Hydroflux: Navigating the Depths of Efficient Wastewater Treatment for Tunnelling Projects

July 27, 2023

Australia’s Eastern seaboard is in the midst one of the largest infrastructure development cycles in recent history. This infrastructure boom has been driven by government investment into road and rail developments. Significant projects in Brisbane, Sydney and Melbourne are all underway to improve sewer, road and rail networks within the region.

Much of this work involves tunnelling underground to generate faster routes for roadways, rail lines and piping systems. As with any construction work, tunnelling produces wastewater on site which needs to be treated before it can be discharged to the sewer or the environment. The release of groundwater, as well as the relatively high volume of water generated by road-headers and tunnel boring machines combine to form a mixture of wastewater that can vary from site to site.

Due to the large scale of the projects, large volumes of water may need to be discharged to the environment and treating to the traditional “Blue Book” values of pH 6.5 – 8.5, TSS < 50mg/L and FOG < 10 mg/L that may apply to smaller surface construction works is not sufficient. Tunnelling sites must also comply with strict requirements for heavy metals, hydrocarbons, sulphides, and nitrogenous compounds to comply with Australian and New Zealand Guidelines for Fresh and Marine Water Quality (ANZECC) 2000 guidelines for waters discharging into the environment.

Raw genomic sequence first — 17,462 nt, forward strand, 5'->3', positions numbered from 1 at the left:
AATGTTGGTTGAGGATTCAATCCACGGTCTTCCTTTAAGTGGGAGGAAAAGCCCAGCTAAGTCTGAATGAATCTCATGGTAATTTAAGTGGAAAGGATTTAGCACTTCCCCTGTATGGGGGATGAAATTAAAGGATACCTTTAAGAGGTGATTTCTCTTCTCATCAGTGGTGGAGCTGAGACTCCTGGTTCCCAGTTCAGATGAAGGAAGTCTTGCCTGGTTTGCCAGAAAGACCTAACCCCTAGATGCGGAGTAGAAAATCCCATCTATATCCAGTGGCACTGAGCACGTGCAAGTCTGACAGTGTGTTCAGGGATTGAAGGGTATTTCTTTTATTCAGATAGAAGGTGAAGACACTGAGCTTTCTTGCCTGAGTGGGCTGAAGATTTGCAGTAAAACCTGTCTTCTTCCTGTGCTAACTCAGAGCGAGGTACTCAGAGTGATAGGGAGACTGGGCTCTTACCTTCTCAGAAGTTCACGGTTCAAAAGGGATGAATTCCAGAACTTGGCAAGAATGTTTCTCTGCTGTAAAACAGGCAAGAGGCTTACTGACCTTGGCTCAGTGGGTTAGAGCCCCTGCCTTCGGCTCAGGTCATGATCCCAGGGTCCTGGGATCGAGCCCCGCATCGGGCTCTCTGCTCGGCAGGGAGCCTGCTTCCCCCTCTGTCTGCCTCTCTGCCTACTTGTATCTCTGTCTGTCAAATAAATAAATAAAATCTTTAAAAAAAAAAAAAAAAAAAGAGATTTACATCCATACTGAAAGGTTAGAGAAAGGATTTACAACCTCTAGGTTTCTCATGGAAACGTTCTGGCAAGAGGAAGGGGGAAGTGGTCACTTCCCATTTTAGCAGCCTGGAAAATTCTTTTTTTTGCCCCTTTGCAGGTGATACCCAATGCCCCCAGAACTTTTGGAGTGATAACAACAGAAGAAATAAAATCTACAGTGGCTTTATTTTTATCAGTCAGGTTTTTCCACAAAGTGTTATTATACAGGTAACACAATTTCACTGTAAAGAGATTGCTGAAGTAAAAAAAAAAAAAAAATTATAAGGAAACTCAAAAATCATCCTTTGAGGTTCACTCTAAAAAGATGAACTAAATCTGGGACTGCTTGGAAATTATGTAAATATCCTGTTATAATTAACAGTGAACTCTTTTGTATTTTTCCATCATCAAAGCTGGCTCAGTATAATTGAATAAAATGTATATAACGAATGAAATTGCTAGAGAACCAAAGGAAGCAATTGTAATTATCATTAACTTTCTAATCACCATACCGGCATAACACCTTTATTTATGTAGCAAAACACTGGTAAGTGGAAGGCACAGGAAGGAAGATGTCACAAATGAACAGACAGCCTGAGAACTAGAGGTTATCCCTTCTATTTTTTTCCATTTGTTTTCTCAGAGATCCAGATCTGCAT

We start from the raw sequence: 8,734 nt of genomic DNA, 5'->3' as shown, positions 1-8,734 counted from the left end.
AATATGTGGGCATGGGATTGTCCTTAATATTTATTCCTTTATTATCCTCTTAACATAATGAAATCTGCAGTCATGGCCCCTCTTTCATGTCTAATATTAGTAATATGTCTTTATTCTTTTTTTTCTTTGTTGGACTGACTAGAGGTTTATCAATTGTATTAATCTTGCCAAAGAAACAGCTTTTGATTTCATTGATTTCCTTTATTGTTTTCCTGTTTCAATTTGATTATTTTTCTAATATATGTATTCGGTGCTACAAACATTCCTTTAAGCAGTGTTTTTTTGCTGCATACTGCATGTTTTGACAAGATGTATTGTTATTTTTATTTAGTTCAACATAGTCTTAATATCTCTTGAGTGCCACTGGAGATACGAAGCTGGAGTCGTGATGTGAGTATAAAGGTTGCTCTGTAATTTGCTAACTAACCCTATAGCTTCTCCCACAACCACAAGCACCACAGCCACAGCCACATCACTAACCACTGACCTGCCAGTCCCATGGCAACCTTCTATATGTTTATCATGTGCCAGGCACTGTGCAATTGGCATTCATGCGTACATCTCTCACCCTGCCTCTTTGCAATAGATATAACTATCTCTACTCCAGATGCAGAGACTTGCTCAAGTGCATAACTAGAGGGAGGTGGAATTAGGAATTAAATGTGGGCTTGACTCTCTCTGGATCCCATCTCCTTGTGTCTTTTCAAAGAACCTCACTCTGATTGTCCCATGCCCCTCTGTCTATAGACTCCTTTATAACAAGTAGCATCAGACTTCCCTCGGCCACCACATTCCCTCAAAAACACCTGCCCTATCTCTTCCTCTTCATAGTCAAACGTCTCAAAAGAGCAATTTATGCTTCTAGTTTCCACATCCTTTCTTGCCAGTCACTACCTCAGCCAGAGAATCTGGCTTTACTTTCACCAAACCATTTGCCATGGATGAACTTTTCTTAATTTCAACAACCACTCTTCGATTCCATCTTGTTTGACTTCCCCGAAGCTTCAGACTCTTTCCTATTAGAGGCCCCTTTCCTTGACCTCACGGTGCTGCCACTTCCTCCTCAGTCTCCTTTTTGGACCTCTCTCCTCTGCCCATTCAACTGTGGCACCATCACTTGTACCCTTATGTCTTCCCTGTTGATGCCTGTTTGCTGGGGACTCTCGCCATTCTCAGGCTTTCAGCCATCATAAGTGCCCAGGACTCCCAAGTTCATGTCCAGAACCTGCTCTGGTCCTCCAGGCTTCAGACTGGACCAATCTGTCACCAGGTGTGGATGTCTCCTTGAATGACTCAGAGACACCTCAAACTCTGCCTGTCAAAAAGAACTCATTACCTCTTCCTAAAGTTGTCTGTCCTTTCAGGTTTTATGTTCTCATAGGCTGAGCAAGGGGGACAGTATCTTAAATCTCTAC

Unlike general surface works, tunnelling presents a wide range of additional challenges for managing and treating the wastewater. Primarily, the water generated by the tunnelling works is very heavily loaded with a wide range of solids in comparison with other types of construction. Heavy, rapidly settling silt and sand collect in sumps, sedimentation ponds and balance tanks which can then hold back the water flow. At the same time, high concentrations of colloidal clays, grout and bentonite fines do not settle without chemically conditioning the wastewater prior to a robust clarification process. Often, filtration is then required as a final protective barrier against residual solids passing through the treatment process, but these can become overloaded if upstream treatment steps are not correctly designed with optimum chemical conditioning and appropriately robust clarifiers.

To throw a spanner in the works, tunnelling projects will often run through a large area. The water generated by the works can change significantly as the project progresses, and the types and concentrations of industrial contaminants and groundwater flow rates will vary throughout the project.

More recently, Per and Polyfluoroalkyl Substances (PFAS) contamination of groundwater generates additional challenges for the water treatment system due to the changing regulatory requirements for handling these substances.